morningIf I’m going to get any writing done, it has to be in the morning. First thing. Sort of. I say sort of, because, first I have to feed the cat. Then, for health reasons, I can’t skip breakfast. Oh, how I wish I could be like my friend Anne, who wakes up, grabs her coffee and heads directly to her studio in a converted shed. Well, I can’t. But other than those two necessities, I’ve learned from experience, if I don’t get the writing done in the morning, it likely won’t get done. Because, one of four things will happen. I’ll inadvertently get caught up in some urgent, but non-writing project, like mailing my sister’s birthday gift. Once that happens, the next non-writing project will shove itself forward. Even getting breakfast can be dangerous. Once in the kitchen, it’s all too tempting to empty the dishwasher or start planning lunch. They seem such simple tasks, so quick, surely they won’t interfere with my work. Yet, that’s what ends up happening. One chore somehow leads to another. It’s like when dieters make a slip up and then think, oh, well, today’s diet has gone belly up, may as well give it up for the day. If I escape that blunder, but still don’t get the writing done first, the outside world will begin to intrude, with a phone call or email that demands a response. Beyond those practical obstacles, there are the psychological ones. One is that any ideas that seemed new and fresh upon awakening will start to seem trite or unworkable. Related to that, but worst of all, is that the longer I wait, the worse my internal demonic voices will get. The inner critic. I’m not good enough. I have nothing to say. It’s all a worthless endeavor. Better do something more useful. Once that happens, I can still approach the desk. but everything I try to do will be much, much harder. Writing is hard enough. I’d rather do it early, when I have a fightin’ chance.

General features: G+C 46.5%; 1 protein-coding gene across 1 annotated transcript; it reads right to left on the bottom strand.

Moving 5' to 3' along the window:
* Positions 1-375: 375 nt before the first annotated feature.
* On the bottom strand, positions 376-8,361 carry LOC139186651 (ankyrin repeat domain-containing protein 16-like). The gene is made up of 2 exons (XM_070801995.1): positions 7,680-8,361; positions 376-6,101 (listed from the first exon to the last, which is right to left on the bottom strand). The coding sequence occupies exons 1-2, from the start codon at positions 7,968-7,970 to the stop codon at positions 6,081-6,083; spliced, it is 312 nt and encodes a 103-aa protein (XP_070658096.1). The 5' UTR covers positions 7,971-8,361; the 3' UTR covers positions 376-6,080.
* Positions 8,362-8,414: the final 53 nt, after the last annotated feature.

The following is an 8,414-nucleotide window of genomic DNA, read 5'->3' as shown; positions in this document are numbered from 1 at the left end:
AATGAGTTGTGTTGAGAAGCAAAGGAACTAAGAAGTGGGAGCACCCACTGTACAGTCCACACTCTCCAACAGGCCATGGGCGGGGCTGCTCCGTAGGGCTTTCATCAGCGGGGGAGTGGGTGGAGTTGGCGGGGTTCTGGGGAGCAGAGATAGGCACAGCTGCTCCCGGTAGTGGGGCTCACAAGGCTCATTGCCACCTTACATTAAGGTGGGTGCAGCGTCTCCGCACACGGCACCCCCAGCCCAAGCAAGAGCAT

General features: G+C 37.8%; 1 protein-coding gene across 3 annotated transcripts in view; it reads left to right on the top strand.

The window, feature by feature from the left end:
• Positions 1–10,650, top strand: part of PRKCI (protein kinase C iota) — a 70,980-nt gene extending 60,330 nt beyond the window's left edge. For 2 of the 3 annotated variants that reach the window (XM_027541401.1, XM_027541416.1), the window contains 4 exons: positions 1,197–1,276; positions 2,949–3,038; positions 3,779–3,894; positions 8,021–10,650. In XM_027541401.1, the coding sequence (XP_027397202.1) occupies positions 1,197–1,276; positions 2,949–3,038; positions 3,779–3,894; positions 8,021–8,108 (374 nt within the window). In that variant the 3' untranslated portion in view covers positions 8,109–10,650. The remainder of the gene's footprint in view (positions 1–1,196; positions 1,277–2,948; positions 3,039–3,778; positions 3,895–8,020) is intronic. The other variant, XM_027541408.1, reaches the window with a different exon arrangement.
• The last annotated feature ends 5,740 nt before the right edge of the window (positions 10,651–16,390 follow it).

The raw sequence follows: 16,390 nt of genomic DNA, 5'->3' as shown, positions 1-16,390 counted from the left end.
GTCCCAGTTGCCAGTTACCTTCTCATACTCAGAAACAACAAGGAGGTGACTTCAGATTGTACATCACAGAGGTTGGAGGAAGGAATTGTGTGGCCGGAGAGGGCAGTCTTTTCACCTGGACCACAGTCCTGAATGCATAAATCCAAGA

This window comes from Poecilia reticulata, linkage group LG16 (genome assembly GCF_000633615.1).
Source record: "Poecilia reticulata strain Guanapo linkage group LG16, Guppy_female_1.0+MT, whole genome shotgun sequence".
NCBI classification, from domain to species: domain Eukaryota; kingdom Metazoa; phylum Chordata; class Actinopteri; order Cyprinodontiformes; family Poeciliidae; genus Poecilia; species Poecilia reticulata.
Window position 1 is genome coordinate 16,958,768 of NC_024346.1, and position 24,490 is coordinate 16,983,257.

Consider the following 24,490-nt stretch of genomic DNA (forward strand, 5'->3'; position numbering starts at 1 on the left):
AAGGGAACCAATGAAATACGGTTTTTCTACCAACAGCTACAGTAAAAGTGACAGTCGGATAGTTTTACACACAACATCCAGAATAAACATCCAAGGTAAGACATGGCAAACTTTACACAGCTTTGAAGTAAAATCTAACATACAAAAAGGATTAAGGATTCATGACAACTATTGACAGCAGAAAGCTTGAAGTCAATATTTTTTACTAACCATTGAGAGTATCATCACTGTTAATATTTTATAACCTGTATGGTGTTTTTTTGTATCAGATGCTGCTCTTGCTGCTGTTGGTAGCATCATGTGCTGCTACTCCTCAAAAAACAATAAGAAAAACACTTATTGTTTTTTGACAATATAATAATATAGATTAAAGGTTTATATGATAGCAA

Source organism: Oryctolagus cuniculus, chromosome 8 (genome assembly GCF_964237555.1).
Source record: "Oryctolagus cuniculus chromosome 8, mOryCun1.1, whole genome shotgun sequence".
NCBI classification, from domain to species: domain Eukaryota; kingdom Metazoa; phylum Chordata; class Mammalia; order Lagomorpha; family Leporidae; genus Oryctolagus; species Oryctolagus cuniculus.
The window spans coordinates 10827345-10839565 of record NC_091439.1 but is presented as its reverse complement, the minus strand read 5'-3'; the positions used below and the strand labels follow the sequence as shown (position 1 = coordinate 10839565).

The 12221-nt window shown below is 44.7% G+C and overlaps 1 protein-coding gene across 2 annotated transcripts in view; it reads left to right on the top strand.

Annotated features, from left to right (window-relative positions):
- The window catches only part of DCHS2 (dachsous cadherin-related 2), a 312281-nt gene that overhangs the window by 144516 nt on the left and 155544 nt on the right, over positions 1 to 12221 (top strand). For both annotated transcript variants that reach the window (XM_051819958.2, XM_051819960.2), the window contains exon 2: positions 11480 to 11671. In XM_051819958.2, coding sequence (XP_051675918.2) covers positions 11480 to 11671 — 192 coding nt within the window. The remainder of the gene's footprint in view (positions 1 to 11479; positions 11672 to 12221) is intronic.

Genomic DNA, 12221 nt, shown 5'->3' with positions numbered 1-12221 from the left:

About Lida Bushloper

writer and poet
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6 Responses to Morning

  1. Michael Toman says:

    Hi, Lida!

    Thanks for sharing this. Much appreciated!

    Best-selling author Curtis Sittenfeld mentions similar time management problems in her new interview in the latest issue of WRITERS DIGEST.

    I read the Pasadena Public Library subscription copy yesterday since the library seems to have straightened out whatever problems they had with that particular subscription.

    Think that there should still be a copy available at the South Pasadena Public Library, too.

    See what you think?

    All Best,

    Michael ________________________________


    • Indeed, Michael, from what I gather, time management, getting started and scheduling are perennial problems for a lot of writers. I subscribe to WD, so I’ll have access to the article at home. Now, if I can just find time to read it! Hah! Thanks for reading and commenting. Lida


  2. I have the same problem, Lida! I need to get that writing session in right after coffee and a short walk. Otherwise, it will probably not happen. As the day dwindles, so does my willpower. I’ve known this for ages, so I do try to get in that walk and the morning pages as soon as I can. May we both manage to have more good mornings than not!


    • I envy you the morning walk before you get started. I fear my morning writing habit is still too fragile to try to add another layer beforehand. But I’ll keep you as my role model, as you so often are. Thanks for reading and responding. Lida


  3. trishafaye says:

    I’m better in the morning too. But I need about an hour of ‘wake up’ time. I drink my one soda for the day (not a coffee drinker), check email, play a computer game or two – by then my eyeballs are opening, I go put in contacts and then I’m raring to go. I agree though, if I distracted with a chore, task, or errand, it seems to throw the whole writing plan off.


    • Hi, Trish, I think the fact that I have to feed the cat and actually fix and eat breakfast helps me through that “wake up” time. Also, what I didn’t mention in the post is that I watch morning news while I have breakfast and then do a session of morning pages. But anything other than that sends me down the rabbit hole of non-accomplishment. As long as we each find out what works for us, we can call it good. Thanks for getting in touch.

      Liked by 1 person

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